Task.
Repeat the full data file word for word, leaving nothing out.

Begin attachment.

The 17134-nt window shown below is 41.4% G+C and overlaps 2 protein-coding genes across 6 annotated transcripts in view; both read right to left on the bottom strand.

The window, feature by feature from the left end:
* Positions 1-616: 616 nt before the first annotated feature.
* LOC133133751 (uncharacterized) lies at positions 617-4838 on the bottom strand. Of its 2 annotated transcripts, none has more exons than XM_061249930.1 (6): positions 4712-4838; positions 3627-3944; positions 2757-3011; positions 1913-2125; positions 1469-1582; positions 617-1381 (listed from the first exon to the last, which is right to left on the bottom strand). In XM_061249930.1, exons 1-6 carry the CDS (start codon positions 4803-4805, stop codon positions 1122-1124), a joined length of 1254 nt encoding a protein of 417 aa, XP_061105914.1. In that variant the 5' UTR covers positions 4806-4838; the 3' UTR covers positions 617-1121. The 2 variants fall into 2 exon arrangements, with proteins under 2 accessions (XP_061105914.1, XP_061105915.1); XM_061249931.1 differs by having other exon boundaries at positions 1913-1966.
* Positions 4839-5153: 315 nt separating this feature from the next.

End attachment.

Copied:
The 17134-nt window shown below is 41.4% G+C and overlaps 2 protein-coding genes across 6 annotated transcripts in view; both read right to left on the bottom strand.

The window, feature by feature from the left end:
* Positions 1-616: 616 nt before the first annotated feature.
* LOC133133751 (uncharacterized) lies at positions 617-4838 on the bottom strand. Of its 2 annotated transcripts, none has more exons than XM_061249930.1 (6): positions 4712-4838; positions 3627-3944; positions 2757-3011; positions 1913-2125; positions 1469-1582; positions 617-1381 (listed from the first exon to the last, which is right to left on the bottom strand). In XM_061249930.1, exons 1-6 carry the CDS (start codon positions 4803-4805, stop codon positions 1122-1124), a joined length of 1254 nt encoding a protein of 417 aa, XP_061105914.1. In that variant the 5' UTR covers positions 4806-4838; the 3' UTR covers positions 617-1121. The 2 variants fall into 2 exon arrangements, with proteins under 2 accessions (XP_061105914.1, XP_061105915.1); XM_061249931.1 differs by having other exon boundaries at positions 1913-1966.
* Positions 4839-5153: 315 nt separating this feature from the next.